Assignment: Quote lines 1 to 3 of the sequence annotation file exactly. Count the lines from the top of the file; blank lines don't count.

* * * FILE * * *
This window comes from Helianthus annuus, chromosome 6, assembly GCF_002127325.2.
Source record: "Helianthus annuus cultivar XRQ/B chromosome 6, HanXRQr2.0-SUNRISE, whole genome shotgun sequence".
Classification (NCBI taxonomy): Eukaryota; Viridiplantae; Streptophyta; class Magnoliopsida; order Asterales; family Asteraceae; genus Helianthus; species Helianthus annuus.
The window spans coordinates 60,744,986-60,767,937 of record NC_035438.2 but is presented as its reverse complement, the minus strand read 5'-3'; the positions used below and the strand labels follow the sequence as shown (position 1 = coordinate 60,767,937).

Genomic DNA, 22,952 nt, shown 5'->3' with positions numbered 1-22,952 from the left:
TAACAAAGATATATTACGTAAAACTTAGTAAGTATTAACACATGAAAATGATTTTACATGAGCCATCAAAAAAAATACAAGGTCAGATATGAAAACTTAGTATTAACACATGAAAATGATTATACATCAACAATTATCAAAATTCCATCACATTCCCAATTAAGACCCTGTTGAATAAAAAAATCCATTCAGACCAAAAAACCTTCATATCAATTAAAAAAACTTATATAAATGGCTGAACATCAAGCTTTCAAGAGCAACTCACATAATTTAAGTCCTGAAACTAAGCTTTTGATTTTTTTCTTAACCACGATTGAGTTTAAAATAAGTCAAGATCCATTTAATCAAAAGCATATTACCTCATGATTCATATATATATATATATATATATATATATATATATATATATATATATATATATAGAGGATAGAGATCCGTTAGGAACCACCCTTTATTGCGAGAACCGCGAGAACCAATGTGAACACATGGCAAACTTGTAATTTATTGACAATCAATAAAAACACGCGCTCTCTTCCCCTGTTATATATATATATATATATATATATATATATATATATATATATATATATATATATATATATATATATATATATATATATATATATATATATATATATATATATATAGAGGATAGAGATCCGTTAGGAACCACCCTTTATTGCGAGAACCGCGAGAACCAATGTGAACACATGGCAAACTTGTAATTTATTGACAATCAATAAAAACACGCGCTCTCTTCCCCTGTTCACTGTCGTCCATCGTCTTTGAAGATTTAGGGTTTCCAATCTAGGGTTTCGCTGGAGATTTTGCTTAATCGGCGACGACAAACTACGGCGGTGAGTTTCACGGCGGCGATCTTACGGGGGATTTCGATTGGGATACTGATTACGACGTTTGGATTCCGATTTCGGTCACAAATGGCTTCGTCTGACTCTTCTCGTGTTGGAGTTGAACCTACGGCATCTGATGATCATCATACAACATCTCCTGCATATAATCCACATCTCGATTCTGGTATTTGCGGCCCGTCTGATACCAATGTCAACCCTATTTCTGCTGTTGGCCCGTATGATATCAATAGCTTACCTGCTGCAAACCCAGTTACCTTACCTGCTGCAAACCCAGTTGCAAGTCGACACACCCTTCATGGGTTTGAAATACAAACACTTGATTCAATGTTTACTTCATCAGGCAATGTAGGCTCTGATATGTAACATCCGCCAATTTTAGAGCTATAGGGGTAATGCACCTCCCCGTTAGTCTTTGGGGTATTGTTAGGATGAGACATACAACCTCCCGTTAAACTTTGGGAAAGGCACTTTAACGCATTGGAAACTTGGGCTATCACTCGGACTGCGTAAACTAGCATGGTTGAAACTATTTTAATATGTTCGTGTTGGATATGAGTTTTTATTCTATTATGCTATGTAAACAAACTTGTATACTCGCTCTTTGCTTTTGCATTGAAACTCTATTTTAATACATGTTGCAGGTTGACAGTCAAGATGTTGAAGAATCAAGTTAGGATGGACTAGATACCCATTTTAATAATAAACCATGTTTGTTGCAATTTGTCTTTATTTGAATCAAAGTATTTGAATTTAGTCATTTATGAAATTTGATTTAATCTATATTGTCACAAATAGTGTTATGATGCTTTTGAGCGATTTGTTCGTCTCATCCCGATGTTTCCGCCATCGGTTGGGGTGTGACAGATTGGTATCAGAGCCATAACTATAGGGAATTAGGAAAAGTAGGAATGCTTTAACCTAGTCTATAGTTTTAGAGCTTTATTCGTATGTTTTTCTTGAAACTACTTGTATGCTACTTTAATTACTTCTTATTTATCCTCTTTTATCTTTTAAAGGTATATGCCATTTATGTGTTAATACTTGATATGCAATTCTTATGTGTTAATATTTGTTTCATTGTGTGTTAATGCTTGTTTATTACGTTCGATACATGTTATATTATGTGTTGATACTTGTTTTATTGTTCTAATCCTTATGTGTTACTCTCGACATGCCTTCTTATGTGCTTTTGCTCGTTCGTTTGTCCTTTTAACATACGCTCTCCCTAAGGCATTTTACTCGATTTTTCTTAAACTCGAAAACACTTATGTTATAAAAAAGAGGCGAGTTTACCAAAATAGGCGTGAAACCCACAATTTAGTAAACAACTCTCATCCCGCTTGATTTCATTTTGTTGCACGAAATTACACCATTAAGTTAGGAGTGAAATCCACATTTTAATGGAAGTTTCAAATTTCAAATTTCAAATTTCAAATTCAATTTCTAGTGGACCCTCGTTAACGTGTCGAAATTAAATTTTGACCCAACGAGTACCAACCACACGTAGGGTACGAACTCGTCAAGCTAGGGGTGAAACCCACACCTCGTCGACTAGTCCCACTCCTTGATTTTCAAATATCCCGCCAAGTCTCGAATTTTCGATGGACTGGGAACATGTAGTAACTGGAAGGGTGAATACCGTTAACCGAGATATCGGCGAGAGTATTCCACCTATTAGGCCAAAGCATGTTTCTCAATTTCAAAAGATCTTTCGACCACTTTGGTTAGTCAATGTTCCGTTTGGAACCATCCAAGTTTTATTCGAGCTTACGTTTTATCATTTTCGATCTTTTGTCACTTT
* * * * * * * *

This window comes from Helianthus annuus, chromosome 6, assembly GCF_002127325.2.
Source record: "Helianthus annuus cultivar XRQ/B chromosome 6, HanXRQr2.0-SUNRISE, whole genome shotgun sequence".
Classification (NCBI taxonomy): Eukaryota; Viridiplantae; Streptophyta; class Magnoliopsida; order Asterales; family Asteraceae; genus Helianthus; species Helianthus annuus.